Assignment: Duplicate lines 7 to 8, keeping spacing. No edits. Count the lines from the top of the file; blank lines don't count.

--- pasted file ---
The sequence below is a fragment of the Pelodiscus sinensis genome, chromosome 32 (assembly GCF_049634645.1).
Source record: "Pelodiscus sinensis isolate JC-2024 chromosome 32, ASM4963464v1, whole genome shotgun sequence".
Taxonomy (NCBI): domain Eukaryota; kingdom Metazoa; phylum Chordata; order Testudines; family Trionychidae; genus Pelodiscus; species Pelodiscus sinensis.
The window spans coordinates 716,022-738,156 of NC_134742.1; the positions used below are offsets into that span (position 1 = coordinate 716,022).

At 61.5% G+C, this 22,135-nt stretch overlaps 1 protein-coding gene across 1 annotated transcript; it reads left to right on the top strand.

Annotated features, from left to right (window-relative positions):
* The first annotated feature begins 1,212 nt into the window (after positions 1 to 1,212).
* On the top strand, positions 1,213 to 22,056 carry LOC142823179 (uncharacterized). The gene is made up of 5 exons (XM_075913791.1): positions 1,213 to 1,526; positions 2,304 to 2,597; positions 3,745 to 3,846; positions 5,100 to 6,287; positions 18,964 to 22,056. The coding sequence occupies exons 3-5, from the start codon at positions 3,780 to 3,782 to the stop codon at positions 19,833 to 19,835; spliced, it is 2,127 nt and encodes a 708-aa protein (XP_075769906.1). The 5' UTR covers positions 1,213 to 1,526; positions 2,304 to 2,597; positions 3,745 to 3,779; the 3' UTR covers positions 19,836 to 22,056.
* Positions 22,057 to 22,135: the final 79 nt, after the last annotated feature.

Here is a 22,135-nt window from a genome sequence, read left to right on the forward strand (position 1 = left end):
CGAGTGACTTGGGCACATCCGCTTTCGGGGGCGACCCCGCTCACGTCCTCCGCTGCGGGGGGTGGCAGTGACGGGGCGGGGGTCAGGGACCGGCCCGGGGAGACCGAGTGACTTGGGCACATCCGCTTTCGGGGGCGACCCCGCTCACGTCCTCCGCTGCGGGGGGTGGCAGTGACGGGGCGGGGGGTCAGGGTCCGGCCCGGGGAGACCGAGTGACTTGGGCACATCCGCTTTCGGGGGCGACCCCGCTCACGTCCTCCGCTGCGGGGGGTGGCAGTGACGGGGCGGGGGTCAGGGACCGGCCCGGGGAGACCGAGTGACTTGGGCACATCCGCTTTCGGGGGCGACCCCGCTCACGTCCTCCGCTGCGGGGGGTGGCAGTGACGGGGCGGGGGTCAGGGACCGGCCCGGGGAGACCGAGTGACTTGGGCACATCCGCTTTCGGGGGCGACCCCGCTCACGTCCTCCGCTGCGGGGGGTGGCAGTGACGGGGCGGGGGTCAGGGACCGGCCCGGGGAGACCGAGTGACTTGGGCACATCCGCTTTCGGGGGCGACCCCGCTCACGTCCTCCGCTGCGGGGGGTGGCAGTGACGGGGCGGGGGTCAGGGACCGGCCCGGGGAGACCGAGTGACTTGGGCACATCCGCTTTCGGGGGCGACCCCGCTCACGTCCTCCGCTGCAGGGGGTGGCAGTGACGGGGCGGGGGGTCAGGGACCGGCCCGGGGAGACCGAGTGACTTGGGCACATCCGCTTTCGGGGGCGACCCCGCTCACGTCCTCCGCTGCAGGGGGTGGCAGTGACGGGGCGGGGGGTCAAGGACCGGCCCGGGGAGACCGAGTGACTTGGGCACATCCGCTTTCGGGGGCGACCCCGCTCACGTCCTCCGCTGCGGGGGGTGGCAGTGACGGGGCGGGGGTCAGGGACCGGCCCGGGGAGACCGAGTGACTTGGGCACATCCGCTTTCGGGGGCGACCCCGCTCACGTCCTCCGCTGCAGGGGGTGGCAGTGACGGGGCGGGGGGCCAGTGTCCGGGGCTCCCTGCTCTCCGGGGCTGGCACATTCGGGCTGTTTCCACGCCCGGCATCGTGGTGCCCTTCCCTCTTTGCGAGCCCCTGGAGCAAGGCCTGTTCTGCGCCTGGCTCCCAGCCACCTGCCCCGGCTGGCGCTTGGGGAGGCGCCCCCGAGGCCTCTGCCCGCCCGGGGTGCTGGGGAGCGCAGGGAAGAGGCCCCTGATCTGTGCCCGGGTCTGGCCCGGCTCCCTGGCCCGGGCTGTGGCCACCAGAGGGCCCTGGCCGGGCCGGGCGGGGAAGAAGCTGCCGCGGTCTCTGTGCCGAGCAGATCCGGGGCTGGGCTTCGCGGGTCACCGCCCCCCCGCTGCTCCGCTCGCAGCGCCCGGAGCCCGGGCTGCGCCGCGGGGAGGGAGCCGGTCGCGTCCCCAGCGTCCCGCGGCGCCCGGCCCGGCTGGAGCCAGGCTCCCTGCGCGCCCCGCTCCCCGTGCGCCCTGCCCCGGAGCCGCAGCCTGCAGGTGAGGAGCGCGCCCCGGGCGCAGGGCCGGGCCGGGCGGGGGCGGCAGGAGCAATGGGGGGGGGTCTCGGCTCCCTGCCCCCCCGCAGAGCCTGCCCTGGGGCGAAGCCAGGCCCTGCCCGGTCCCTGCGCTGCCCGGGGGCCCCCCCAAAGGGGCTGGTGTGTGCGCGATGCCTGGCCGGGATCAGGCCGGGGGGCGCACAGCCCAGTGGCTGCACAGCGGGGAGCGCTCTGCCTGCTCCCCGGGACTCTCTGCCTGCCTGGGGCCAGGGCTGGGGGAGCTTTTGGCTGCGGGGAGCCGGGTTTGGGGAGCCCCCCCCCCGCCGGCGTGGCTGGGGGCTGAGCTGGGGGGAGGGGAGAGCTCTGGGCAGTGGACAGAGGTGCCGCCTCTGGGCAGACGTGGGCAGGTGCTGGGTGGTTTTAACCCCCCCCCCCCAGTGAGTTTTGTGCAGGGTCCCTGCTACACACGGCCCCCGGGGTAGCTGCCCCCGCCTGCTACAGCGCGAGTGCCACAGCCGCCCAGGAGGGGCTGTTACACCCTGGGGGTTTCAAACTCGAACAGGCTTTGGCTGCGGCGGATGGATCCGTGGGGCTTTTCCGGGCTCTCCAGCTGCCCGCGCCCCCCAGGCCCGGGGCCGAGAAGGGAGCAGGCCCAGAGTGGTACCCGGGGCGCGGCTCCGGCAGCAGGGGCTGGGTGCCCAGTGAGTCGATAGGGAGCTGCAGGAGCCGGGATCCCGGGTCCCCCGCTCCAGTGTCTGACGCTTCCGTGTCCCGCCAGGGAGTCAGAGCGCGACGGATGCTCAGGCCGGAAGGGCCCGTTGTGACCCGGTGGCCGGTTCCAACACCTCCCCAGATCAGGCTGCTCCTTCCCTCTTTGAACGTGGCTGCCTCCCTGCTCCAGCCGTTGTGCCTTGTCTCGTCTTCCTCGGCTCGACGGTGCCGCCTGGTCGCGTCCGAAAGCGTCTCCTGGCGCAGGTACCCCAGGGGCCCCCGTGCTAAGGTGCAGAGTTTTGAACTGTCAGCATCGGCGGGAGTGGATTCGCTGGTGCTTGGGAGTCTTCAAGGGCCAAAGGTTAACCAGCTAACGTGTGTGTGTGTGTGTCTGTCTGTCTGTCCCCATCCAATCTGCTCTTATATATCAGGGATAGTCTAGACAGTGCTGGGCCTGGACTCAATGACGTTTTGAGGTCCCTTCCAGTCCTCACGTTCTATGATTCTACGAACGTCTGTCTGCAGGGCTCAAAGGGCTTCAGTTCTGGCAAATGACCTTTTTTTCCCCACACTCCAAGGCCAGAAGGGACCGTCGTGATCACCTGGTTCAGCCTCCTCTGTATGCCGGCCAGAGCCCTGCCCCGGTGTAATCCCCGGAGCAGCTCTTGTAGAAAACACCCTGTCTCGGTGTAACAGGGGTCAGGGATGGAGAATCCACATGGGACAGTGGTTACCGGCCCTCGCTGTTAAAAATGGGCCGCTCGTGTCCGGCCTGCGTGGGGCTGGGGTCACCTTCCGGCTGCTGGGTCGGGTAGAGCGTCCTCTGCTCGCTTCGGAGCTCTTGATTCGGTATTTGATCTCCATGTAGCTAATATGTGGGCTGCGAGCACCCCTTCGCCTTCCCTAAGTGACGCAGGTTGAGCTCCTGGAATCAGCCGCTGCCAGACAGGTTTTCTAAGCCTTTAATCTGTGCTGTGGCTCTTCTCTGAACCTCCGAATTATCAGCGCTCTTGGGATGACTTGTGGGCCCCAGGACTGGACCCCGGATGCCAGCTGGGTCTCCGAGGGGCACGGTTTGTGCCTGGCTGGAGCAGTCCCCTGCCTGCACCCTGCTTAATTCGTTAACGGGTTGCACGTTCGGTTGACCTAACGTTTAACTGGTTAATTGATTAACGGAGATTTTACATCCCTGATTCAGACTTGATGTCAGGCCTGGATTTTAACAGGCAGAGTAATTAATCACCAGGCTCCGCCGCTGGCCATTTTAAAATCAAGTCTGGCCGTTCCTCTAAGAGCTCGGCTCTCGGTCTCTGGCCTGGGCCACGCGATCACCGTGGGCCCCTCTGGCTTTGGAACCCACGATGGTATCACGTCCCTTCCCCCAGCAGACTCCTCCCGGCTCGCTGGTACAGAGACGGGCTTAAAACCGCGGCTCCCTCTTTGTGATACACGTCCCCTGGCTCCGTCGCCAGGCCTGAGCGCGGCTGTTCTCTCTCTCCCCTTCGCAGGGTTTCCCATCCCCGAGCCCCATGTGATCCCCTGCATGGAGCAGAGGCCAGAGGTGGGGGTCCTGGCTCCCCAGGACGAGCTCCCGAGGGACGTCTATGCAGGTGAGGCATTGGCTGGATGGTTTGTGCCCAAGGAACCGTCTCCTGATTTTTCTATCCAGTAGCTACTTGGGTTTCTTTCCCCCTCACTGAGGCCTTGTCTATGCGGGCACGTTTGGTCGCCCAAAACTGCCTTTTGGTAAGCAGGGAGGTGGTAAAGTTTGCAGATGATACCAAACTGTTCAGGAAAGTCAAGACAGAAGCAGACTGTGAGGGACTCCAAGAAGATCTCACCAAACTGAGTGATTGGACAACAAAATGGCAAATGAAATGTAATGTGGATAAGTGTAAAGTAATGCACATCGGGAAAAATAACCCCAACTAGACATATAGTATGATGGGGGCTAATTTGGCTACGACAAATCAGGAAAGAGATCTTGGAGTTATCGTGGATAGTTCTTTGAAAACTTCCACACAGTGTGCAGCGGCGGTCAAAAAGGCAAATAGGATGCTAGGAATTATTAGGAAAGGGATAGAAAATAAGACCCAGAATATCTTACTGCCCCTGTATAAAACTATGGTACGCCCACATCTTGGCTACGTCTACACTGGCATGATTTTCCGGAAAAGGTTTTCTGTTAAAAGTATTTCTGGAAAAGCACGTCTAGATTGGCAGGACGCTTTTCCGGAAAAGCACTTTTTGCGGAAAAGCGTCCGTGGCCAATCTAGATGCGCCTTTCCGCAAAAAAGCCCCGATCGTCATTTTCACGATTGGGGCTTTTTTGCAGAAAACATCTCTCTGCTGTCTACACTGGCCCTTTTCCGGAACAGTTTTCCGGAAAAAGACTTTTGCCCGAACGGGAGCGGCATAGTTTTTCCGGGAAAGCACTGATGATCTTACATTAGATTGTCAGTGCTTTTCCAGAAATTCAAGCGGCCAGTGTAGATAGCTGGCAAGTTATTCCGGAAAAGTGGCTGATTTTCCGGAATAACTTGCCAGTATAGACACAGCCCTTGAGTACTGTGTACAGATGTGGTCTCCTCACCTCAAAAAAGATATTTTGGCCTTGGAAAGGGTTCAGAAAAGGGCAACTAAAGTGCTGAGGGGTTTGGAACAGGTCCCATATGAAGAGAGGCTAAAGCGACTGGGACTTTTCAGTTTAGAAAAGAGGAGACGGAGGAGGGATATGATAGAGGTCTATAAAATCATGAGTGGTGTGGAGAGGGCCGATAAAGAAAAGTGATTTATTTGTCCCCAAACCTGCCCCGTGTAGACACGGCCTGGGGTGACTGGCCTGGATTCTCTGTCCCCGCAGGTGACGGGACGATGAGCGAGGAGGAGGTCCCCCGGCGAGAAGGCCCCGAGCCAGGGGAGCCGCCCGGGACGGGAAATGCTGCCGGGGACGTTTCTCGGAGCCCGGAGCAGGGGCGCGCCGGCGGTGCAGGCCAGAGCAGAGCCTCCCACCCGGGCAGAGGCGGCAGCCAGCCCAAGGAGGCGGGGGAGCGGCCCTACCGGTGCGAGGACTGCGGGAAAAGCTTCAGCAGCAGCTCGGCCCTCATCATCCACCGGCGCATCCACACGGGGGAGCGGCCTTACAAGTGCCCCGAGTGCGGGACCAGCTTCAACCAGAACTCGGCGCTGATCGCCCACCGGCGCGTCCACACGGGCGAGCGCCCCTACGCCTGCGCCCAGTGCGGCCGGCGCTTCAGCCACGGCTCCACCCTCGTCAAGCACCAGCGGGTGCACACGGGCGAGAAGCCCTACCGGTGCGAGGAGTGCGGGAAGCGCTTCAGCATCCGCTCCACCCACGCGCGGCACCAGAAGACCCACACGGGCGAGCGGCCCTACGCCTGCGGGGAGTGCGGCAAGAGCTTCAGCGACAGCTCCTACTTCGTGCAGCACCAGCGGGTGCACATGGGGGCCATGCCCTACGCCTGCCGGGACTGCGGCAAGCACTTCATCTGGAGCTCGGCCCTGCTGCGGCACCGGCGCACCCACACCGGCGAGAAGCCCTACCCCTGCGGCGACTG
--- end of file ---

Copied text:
* The first annotated feature begins 1,212 nt into the window (after positions 1 to 1,212).
* On the top strand, positions 1,213 to 22,056 carry LOC142823179 (uncharacterized). The gene is made up of 5 exons (XM_075913791.1): positions 1,213 to 1,526; positions 2,304 to 2,597; positions 3,745 to 3,846; positions 5,100 to 6,287; positions 18,964 to 22,056. The coding sequence occupies exons 3-5, from the start codon at positions 3,780 to 3,782 to the stop codon at positions 19,833 to 19,835; spliced, it is 2,127 nt and encodes a 708-aa protein (XP_075769906.1). The 5' UTR covers positions 1,213 to 1,526; positions 2,304 to 2,597; positions 3,745 to 3,779; the 3' UTR covers positions 19,836 to 22,056.